History

Cottonopolis: one year on

Starting as an idea around this time last year, the Greater Manchester network shared learning project, ‘Cottonopolis’, has grown and is now producing a range of learning events for U3A members.

By 1812 Manchester was known as Cottonopolis, reflecting its emergence as the first industrial city and the role of imported raw cotton in its amazing growth. The effects of this phenomenon are still rippling outwards today. The project covers many relevant study areas such as transport, industry, social conditions, arts and crafts.

The project is growing well and has forged links with staff at Manchester Metropolitan University, Salford University, and Exeter University.  Many individual U3As are also devising programmes tailored to their members’ interests.

Did you know?

  • The best handloom weavers working flat out could make around 50 metres of cloth a day. Modern airjet looms make around 250 metres an hour.
  • Francis Egerton, Duke of Bridgewater, turned away from high society when his engagement failed and found consolation sponsoring engineering. Brindley’s canal scheme made him one of the richest men in Georgian England.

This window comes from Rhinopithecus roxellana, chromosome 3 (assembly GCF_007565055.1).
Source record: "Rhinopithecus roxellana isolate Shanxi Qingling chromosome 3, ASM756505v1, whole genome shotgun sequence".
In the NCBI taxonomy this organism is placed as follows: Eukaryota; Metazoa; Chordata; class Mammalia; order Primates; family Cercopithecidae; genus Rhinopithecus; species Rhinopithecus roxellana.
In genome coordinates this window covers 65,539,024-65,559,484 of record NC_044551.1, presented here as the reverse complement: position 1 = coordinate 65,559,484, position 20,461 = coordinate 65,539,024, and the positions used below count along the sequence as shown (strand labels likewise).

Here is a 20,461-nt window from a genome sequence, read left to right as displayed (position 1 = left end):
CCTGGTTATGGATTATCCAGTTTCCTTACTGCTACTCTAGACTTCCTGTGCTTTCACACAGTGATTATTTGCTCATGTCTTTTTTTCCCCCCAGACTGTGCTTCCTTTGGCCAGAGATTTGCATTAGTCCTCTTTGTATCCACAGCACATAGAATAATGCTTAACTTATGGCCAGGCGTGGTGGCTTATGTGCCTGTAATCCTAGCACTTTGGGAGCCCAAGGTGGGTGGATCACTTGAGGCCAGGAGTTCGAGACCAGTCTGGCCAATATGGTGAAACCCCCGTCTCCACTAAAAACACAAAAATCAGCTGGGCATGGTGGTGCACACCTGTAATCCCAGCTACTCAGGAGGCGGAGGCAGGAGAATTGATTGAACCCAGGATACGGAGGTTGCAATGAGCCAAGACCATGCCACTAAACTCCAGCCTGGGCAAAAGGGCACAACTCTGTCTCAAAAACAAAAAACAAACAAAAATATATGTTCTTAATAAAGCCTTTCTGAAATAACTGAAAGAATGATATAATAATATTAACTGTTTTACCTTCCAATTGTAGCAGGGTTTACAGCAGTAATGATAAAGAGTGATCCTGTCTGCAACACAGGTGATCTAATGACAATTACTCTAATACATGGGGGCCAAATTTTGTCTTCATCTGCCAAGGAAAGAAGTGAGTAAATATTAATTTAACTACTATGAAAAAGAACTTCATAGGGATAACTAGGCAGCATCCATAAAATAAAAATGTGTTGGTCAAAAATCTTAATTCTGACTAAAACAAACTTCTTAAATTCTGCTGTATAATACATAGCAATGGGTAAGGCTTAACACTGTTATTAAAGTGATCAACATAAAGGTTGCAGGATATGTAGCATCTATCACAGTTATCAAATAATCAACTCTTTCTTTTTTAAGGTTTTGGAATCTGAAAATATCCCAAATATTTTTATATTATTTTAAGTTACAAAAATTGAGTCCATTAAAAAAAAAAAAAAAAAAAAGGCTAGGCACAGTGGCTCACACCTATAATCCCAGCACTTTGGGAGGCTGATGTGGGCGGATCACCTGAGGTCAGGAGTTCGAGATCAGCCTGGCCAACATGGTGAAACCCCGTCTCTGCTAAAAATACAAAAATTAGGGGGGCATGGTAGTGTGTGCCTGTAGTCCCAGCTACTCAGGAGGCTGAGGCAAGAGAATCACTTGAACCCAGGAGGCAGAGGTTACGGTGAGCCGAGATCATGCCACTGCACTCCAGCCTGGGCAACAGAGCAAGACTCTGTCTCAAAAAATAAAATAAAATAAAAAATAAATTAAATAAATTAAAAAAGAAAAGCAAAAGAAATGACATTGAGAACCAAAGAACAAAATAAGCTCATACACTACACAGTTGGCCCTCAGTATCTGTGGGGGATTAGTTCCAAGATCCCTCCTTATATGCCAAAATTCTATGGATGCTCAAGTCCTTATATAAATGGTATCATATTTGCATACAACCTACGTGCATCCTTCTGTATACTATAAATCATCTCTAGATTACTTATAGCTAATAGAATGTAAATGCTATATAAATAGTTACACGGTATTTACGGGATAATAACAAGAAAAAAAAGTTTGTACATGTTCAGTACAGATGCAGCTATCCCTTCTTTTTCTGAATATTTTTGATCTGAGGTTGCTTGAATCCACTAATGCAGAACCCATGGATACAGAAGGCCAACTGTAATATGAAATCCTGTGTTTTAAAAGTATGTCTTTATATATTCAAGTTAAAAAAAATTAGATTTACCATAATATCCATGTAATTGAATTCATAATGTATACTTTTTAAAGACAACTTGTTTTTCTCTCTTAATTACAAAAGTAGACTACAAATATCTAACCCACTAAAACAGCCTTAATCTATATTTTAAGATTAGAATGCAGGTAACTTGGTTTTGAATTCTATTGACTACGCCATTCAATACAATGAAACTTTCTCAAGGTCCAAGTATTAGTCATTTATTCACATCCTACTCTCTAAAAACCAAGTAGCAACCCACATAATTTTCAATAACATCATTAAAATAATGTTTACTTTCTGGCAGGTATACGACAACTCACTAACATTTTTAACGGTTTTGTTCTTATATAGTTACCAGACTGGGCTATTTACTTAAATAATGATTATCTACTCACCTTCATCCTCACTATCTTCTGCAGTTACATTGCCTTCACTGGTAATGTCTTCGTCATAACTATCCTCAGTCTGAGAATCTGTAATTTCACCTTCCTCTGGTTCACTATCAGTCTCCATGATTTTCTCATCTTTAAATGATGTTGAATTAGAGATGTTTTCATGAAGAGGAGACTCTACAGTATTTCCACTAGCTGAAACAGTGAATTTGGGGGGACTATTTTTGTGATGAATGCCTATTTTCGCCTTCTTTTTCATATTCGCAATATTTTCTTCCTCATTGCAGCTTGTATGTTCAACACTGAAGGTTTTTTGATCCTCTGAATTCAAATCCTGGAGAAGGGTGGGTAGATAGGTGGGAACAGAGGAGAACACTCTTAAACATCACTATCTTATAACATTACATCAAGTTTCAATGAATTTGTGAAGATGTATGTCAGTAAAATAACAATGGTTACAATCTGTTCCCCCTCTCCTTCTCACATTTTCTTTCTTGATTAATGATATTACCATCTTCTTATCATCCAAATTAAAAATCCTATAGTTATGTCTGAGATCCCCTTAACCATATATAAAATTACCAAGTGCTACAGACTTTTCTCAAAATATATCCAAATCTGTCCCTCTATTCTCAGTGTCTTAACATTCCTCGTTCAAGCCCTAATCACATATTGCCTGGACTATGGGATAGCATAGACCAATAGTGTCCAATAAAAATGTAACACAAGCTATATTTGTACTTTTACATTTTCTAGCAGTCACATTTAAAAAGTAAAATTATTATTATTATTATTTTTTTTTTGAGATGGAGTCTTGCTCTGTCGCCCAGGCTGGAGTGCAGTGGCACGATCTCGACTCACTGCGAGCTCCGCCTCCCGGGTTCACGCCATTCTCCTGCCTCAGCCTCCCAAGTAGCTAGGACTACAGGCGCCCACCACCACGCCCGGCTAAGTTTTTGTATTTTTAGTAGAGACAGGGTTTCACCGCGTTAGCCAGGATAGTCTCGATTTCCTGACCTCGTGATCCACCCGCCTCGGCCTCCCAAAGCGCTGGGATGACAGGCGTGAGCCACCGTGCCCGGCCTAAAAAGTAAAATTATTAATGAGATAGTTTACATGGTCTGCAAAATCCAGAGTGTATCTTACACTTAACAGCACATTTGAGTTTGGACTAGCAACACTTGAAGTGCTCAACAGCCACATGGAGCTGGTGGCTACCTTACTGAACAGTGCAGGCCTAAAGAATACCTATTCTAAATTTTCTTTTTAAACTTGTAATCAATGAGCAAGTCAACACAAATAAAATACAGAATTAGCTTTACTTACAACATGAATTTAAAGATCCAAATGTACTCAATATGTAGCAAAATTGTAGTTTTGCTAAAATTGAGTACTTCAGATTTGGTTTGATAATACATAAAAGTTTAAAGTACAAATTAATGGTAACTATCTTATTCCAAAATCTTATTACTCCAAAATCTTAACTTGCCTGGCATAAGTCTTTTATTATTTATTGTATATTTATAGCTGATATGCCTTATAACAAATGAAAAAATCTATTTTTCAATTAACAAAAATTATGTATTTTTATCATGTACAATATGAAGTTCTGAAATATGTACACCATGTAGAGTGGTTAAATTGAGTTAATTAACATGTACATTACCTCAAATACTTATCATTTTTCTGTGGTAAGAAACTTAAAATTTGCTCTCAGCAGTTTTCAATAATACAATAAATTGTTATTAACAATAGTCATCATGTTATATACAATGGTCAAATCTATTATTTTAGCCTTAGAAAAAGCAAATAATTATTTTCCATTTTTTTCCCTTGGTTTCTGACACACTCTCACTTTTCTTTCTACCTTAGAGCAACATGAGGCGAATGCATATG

• At its zenith in the 1960s, Wythenshawe was the biggest council housing estate in Europe, with housing stock being added from the 1920s to the 1970s.

The idea of Cottonopolis was started by the Manchester Network of U3As –  with historian Maggy Simms, (Bury and Bolton U3As) and actively supported by Jenny Carley, Research Project Adviser – have been working with the network on the project. There is now an exciting list of events to be held this summer in Manchester and we would urge U3A members to take a look and get involved.

Contact cottonopolis.gmu3a@gmail.com for more details about booking for any event